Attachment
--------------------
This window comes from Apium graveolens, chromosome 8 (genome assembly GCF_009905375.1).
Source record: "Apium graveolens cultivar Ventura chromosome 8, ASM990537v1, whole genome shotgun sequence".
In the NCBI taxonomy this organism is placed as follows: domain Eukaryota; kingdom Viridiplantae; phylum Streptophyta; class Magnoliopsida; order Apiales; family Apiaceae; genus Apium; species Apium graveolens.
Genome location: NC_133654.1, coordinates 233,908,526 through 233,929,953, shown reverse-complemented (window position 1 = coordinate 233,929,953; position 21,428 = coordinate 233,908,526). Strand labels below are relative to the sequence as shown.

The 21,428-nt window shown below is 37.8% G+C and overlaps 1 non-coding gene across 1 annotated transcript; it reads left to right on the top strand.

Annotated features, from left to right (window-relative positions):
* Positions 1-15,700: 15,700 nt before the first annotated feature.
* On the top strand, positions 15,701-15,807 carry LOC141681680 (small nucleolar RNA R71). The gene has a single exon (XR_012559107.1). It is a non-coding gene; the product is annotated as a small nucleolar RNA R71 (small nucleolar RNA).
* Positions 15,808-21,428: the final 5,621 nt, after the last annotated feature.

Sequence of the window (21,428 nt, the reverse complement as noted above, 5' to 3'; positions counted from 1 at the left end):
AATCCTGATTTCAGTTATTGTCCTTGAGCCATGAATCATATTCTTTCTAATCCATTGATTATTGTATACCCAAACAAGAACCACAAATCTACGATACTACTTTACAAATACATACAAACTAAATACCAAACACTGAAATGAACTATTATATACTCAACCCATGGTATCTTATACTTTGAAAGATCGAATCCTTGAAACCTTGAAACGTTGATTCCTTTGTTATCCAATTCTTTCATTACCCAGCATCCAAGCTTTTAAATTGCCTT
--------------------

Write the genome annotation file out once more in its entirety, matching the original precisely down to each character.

This window comes from Apium graveolens, chromosome 8 (genome assembly GCF_009905375.1).
Source record: "Apium graveolens cultivar Ventura chromosome 8, ASM990537v1, whole genome shotgun sequence".
In the NCBI taxonomy this organism is placed as follows: domain Eukaryota; kingdom Viridiplantae; phylum Streptophyta; class Magnoliopsida; order Apiales; family Apiaceae; genus Apium; species Apium graveolens.
Genome location: NC_133654.1, coordinates 233,908,526 through 233,929,953, shown reverse-complemented (window position 1 = coordinate 233,929,953; position 21,428 = coordinate 233,908,526). Strand labels below are relative to the sequence as shown.

The 21,428-nt window shown below is 37.8% G+C and overlaps 1 non-coding gene across 1 annotated transcript; it reads left to right on the top strand.

Annotated features, from left to right (window-relative positions):
* Positions 1-15,700: 15,700 nt before the first annotated feature.
* On the top strand, positions 15,701-15,807 carry LOC141681680 (small nucleolar RNA R71). The gene has a single exon (XR_012559107.1). It is a non-coding gene; the product is annotated as a small nucleolar RNA R71 (small nucleolar RNA).
* Positions 15,808-21,428: the final 5,621 nt, after the last annotated feature.

Sequence of the window (21,428 nt, the reverse complement as noted above, 5' to 3'; positions counted from 1 at the left end):
AATCCTGATTTCAGTTATTGTCCTTGAGCCATGAATCATATTCTTTCTAATCCATTGATTATTGTATACCCAAACAAGAACCACAAATCTACGATACTACTTTACAAATACATACAAACTAAATACCAAACACTGAAATGAACTATTATATACTCAACCCATGGTATCTTATACTTTGAAAGATCGAATCCTTGAAACCTTGAAACGTTGATTCCTTTGTTATCCAATTCTTTCATTACCCAGCATCCAAGCTTTTAAATTGCCTT